On May 11, 1997, Garry Kasparov, chess grandmaster, bowed to the Deep Blue computer, from the American company IBM. Rarely, in the history of technologies, has a “leap forward” been so visible and commented on.
Since then, the computer has continued its great strides and if the computer sometimes shows a little time for reflection when we face it in chess, it is only to reassure us, us humans. The blow was calculated instantly. “Chess or Othello programs are extremely strong, with a computational advantage that dominates the human being and makes the chance of beating them very unlikely”recognizes Quentin Cohen-Solal, computer scientist and specialist in learning and games.
→ REREAD. In chess, is man doomed to lose against computers?
If we do not permanently lose against the machine, it is only because we have added obstacles to it or we have deliberately designed it to be underperforming. Even go, a game considered the prerogative of humans, has seen IT prevail. In 2016, the AlphaGo program beat Korean Lee Sedol, one of the best players in the world.
Cooperative and incomplete information games
Are we exceeded on all the plateaus? “Games with incomplete information, those where not all the pieces or cards are visible, hold up well”, answers Véronique Ventos, specialist in artificial intelligence (AI) and bridge player. On a chessboard or a goban, only the opponent’s strategy is unknown. In bridge or poker, on the other hand, the opponent’s cards are hidden, in addition to his strategy.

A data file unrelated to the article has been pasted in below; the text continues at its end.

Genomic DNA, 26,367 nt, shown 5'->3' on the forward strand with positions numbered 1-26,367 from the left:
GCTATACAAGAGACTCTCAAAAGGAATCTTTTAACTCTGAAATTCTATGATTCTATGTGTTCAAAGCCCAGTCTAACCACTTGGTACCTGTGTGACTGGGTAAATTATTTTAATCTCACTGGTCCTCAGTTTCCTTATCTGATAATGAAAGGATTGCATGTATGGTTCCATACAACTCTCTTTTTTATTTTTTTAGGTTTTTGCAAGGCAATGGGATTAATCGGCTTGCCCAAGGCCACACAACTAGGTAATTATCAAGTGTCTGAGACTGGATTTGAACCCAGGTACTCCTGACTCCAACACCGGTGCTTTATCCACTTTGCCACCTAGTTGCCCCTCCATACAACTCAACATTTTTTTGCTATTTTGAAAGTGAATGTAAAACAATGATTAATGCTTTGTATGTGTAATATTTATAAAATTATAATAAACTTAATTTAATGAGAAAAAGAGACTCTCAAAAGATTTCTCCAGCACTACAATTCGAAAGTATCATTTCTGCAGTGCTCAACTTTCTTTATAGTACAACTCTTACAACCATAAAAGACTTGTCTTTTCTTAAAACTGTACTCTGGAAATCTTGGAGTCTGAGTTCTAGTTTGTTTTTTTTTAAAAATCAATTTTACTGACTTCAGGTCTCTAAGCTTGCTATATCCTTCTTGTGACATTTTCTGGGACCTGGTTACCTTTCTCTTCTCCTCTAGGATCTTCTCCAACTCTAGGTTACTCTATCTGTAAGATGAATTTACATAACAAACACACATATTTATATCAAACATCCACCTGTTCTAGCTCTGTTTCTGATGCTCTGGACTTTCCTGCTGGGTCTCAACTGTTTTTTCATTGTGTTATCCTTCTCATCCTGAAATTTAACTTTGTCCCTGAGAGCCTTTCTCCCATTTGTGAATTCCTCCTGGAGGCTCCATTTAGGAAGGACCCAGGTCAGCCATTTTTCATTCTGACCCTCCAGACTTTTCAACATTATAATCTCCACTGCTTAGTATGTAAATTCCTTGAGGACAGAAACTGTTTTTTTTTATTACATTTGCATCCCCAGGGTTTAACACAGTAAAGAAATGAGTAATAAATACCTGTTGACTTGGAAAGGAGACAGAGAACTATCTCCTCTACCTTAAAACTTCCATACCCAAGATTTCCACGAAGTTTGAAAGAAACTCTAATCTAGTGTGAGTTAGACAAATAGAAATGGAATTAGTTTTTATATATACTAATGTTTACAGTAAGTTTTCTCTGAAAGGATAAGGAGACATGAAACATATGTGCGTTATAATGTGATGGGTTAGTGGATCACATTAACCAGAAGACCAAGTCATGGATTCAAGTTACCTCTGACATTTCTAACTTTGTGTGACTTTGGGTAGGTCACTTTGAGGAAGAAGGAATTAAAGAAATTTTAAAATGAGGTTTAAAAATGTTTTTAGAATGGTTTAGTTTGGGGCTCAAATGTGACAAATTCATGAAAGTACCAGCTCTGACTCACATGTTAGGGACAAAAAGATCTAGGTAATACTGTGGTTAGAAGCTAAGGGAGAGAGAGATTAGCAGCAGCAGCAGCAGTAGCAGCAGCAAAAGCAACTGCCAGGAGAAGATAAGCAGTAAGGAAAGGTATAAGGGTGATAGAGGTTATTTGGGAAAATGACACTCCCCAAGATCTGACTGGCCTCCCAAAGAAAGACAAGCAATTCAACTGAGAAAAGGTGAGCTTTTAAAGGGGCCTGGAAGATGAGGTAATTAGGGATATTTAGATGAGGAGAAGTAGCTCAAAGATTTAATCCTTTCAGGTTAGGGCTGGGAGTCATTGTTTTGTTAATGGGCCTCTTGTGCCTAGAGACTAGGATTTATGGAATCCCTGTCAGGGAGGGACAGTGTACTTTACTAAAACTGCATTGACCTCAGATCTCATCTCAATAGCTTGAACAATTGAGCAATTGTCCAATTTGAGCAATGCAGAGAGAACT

Another area of weakness: cooperative games. By design, most AIs are black boxes, they do their job very well but can’t explain how. Difficult to play with a machine that refuses to communicate. At last, “an AI finds it very difficult to reuse its experience of a game in another similar gameexplains Quentin Cohen-Solal. A human being who knows how to play checkers will play chess more easily. This is not the case with AI, which stores a lot of experience but no knowledge. »
→ CHRONICLE. The AI that makes AI
In the future, engineers and researchers are mainly working on making programs less energy-intensive. To succeed in beating the human, AlphaGo had mobilized several hundred scientists, millions of simulated parts and an energy consumption at least 30,000 times greater than that of Lee Sedol’s brain.